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Navigating Technology and Social Media in Divorce

Single woman with computer

Couples considering divorce or going through a divorce have been increasingly using technology, such as computer spyware and Facebook/Twitter, to keep track of their spouses during a divorce. With the growing ease and availability of technology, divorcing spouses are turning to different ways of monitoring each other, including their online activities and conversations. To make matters worse, people are willing to put information on social media sites that could potentially be used in a divorce/custody proceeding.

In Ohio, individuals are allowed to record any conversation, whether it is by phone or in person, to which that person is a party. However, no one can record a conversation that he or she is not party to. For example, you may record conversations between you and your spouse on the phone, even without your spouse’s knowledge or consent. You may not, however, leave a tape recorder in your spouse’s vehicle to record all conversations your spouse has with others when you are not present. Not only would that recording not be admissible in your divorce proceedings, but you could face criminal action!

The rules regarding recordings are fairly clear, but the law regarding spyware and e-mails is more debatable. Many believe that a husband who knows his wife’s e-mail or Facebook password prior to a divorce being initiated could save e-mails and other private messages to later use as evidence. However, e-mail or online information obtained using spyware, or software that records the user’s keystrokes is not likely to be admitted into evidence. Certainly, when an e-mail is created, the author intends that communication to be private. However, when spouses begin putting information on publicly accessible sites such as Facebook and Twitter, the spouse will have no expectation of privacy. Clients who anticipate a divorce or who are currently in the middle of divorce proceedings should refrain from posting information that might be relevant to the case on any public forum.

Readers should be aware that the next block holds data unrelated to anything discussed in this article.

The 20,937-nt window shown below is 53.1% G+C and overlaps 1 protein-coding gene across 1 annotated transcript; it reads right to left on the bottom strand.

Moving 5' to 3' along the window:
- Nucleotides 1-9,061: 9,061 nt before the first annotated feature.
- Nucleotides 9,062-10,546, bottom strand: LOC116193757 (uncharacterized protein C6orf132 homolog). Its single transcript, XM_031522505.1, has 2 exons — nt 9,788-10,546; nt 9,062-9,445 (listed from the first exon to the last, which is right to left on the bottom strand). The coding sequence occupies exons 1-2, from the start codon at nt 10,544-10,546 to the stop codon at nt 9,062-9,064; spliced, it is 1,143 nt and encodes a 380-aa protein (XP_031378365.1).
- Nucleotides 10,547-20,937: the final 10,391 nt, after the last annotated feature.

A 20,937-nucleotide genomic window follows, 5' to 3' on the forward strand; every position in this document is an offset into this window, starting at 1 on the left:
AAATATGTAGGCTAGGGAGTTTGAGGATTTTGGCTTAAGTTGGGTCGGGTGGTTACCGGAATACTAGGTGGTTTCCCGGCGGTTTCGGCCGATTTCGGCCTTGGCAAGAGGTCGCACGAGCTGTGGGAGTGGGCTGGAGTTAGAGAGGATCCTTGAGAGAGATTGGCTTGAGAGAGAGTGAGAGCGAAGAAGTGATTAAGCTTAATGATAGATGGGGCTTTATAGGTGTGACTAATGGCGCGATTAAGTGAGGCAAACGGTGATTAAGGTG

Facebook (and other social media) can be a treasure trove of information. Information is available through downloaded information, which includes a user’s timeline information such as posts the user has shared, messages, photographs, “likes”, etc. Lawyers can use photographs, status updates, a person’s location at a certain time, e.g. “check ins”, direct communications to a litigant’s social media account(s) and videos.

Below are some examples of posts divorcing couples should refrain from posting on social media:

  • Major Expenses – Do not post photographs of expensive vacations or purchases
  • Lifestyle Choices – Do not post anything involving drinking, partying or such other behavior if you are in a custody dispute.
  • New Romances – The soon-to-be ex will find out, and this can hurt your chances at trying to settle the case; these posts could be relevant in custody cases.
  • Sour Grapes – Do not post angry or abusive posts about the spouse or ex-spouse.

The following are warnings for those individuals going through a divorce and/or custody dispute:

  • Do not let your friends tag you in photographs or posts as you cannot control what they say in such posts
  • Avoid going online after a court appearance, because usually emotions are running high!
  • Do not allow anyone to become a “friend” unless you absolutely know that person.
  • Do not write or disclose anything about your personal life, without privacy settings on.
  • Do not participate in blogs, chat-rooms or message boards.
  • Do not drunken post or tweet.

A fearless domestic relations attorney, Julia L. Leveridge does what is best for her clients, and is capable and willing to do whatever it takes to help them move beyond one of the most difficult times in their lives. Contact Julia today by filling out our simple online form.

The post Navigating Technology and Social Media in Divorce appeared first on KSR.

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